Berenice Mulubah | October 5, 2015
|Songs of the African Coast: Cafe Music of Liberia|
In the late 1940's, Arthur S. Alberts, and his wife Lois, traveled throughout Africa recording folk, cafe and urban music in Liberia and other areas. Arthur had served in these areas during World War 11 and later in various diplomatic assignments. During his expeditions he made a series of ground-breaking recordings encompassing the broad scope of African music. These recordings culminated, in 1950, with the landmark 78-rpm set Tribal, Folk and Cafe Music of West Africa.
More details on Arthur's work can be found in a fascinating National Geographic article he wrote on his exploits (August 1951) and other publications including an important article in the The Record Changer (November 1950). The importance of these recordings was highlighted in the first episode of Martin Scorsese's documentary, The Blues in 2003. The Library of Congress, in 1998, released a CD dedicated to this Music of West Africa). Some of the songs on this CD were covered in the 1960's by the leading folk musicians Dave Van Ronk and Joan Baez.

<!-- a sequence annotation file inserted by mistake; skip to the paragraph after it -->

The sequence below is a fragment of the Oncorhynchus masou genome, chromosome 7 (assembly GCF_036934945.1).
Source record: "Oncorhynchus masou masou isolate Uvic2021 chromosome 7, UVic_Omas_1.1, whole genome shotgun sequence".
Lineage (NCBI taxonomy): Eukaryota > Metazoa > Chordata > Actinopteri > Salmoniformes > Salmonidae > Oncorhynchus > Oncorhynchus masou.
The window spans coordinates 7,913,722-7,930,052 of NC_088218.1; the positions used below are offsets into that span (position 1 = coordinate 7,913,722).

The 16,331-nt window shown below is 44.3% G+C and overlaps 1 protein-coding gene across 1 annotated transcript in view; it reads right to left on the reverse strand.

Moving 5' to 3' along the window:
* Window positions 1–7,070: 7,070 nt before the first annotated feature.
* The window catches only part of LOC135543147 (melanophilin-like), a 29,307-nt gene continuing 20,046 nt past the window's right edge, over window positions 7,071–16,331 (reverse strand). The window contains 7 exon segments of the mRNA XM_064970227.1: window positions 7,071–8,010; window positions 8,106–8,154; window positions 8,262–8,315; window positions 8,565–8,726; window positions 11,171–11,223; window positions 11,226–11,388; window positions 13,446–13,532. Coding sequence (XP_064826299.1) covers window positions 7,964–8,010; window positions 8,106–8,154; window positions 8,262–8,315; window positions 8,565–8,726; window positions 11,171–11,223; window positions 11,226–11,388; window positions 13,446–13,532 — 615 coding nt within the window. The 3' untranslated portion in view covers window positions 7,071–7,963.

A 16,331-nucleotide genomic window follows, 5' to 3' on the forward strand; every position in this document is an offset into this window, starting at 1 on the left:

You definitely need a copy of this CD in your collection of Liberian music.
Buy a copy: On Amazon
Source: Guthrie Alberts